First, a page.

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Is there an article or forum discussion or something somewhere that explains why lists use append/extend but sets and dicts use add/update.

I frequently find myself converting lists into sets and this difference makes that quite tedious so for my personal sanity I'd like to know what the rationalization is.

The need to convert between these occurs regularly as we iterate on development. Over time as the structure of the program morphs various structures gain and lose requirements like ordering and duplicates.

For example something that starts out as an unordered bunch of stuff in a list might pick up the the requirement that there be no duplicates and so need to be converted to a set.

All such changes require finding and changing all places where the relevant structure is added/appended and extended/updated.

So I'm curious to see the original discussion that led to this language choice, unfortunately I've had no luck googling for it.

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3 Answers 3

append has a popular definition of "add to the very end", and extend can be read similarly (in the nuance where it means "...beyond a certain point"); sets have no "end", nor any way to specify some "point" within them or "at their boundaries" (because there are no "boundaries"!), so it would be highly misleading to suggest that these operations could be performed.

x.append(y) always increases len(x) by exactly one (whether y was already in list x or not); no such assertion holds for s.add(z) (s's length may increase or stay the same). Moreover, in these snippets, y can have any value (i.e., the append operation never fails [except for the anomalous case in which you've run out of memory]) -- again no such assertion holds about z (which must be hashable, otherwise the add operation fails and raises an exception). Similar differences apply to extend vs update. Using the same name for operations with such drastically different semantics would be very misleading indeed.

it seems pythonic to just use a list on the first pass and deal with the performance on a later iteration

Performance is the least of it! lists support duplicate items, ordering, and any item type -- sets guarantee item uniqueness, have no concept of order, and demand item hashability. There is nothing Pythonic in using a list (plus goofy checks against duplicates, etc) to stand for a set -- performance or not, "say what you mean!" is the Pythonic Way;-). (In languages such as Fortran or C, where all you get as a built-in container type are arrays, you might have to perform such "mental mapping" if you need to avoid using add-on libraries; in Python, there is no such need).

Edit: the OP asserts in a comment that they don't know from the start (e.g.) that duplicates are disallowed in a certain algorithm (strange, but, whatever) -- they're looking for a painless way to make a list into a set once they do discover duplicates are bad there (and, I'll add: order doesn't matter, items are hashable, indexing/slicing unneeded, etc). To get exactly the same effect one would have if Python's sets had "synonyms" for the two methods in question:

class somewhatlistlikeset(set):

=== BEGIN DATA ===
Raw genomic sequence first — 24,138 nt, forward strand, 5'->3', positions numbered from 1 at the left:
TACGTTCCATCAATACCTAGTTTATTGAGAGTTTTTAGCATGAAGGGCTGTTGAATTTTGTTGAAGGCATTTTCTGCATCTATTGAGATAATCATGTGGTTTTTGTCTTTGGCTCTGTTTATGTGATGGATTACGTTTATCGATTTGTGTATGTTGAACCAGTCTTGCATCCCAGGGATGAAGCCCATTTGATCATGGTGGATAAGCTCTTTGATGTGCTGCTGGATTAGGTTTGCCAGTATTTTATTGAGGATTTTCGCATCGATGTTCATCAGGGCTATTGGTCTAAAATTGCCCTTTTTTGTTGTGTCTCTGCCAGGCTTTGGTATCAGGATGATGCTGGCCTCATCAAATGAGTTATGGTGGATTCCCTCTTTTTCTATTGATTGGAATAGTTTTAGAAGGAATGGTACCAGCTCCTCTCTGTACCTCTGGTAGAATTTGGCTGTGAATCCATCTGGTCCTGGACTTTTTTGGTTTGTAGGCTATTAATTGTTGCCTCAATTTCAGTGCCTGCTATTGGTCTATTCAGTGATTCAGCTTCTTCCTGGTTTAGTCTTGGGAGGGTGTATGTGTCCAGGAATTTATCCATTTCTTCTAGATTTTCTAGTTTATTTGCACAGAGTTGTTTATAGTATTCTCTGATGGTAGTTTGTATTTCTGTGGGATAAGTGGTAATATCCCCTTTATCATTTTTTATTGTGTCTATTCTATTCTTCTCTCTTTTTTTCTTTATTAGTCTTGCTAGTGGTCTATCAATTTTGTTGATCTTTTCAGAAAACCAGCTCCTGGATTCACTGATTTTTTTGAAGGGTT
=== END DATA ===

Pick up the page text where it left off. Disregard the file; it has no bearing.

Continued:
def append(self, x): self.add(x)
    def extend(self, x): self.update(x)

Of course, if the only change is at the set creation (which used to be list creation), the code may be much more challenging to follow, having lost the useful clarity whereby using add vs append allows anybody reading the code to know "locally" whether the object is a set vs a list... but this, too, is part of the "exactly the same effect" above-mentioned!-)

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Where did I imply I was using "goofy checks" for duplicates? Something picking up the requirement that it can't have duplicates would be a prime example of a time to convert a list into a set. Of course that means I have to find and change every bit of code that touches it. Actually now that you've suggested it adding goofy checks would be easier than finding all the appends and extends. –  tolomea Jul 6 '10 at 1:28
    
@tolomea, I took it for granted that you knew as part of the algorithm whether duplicates are possible. And you may likely need to find all the appends and extends (if the list is used in between for length checking &c) to avoid appending duplicates or selectively extending. It would of course be possible to use a set subclass with just a couple additions -- let me edit the A to show that. –  Alex Martelli Jul 6 '10 at 1:36
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set and dict are unordered. "Append" and "extend" conceptually only apply to ordered types.

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I'm fairly sure that when you said add you meant append –  tolomea Jul 5 '10 at 23:59
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It's written that way to annoy you.

Seriously. It's designed so that one can't simply convert one into the other easily. Historically, sets are based off dicts, so the two share naming conventions. While you could easily write a set wrapper to add these methods ...

class ListlikeSet(set):
    def append(self, x):
        self.add(x)

    def extend(self, xs):
        self.update(xs)

... the greater question is why you find yourself converting lists to sets with such regularity. They represent substantially different models of a collection of objects; if you have to convert between the two a lot, it suggests you may not have a very good handle on the conceptual architecture of your program.

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